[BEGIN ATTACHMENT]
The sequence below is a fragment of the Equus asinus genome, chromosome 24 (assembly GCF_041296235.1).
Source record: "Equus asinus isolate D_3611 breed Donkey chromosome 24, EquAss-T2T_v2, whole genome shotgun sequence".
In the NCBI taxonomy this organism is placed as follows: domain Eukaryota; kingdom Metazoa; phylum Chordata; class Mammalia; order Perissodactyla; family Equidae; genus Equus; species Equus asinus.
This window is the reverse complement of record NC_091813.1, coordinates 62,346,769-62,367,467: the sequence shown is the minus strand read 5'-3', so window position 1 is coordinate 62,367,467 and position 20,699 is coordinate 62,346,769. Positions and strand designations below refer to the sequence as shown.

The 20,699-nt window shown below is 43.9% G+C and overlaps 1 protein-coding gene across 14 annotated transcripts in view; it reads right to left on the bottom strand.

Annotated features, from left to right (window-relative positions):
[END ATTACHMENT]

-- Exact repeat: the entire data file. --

The sequence below is a fragment of the Equus asinus genome, chromosome 24 (assembly GCF_041296235.1).
Source record: "Equus asinus isolate D_3611 breed Donkey chromosome 24, EquAss-T2T_v2, whole genome shotgun sequence".
In the NCBI taxonomy this organism is placed as follows: domain Eukaryota; kingdom Metazoa; phylum Chordata; class Mammalia; order Perissodactyla; family Equidae; genus Equus; species Equus asinus.
This window is the reverse complement of record NC_091813.1, coordinates 62,346,769-62,367,467: the sequence shown is the minus strand read 5'-3', so window position 1 is coordinate 62,367,467 and position 20,699 is coordinate 62,346,769. Positions and strand designations below refer to the sequence as shown.

The 20,699-nt window shown below is 43.9% G+C and overlaps 1 protein-coding gene across 14 annotated transcripts in view; it reads right to left on the bottom strand.

Annotated features, from left to right (window-relative positions):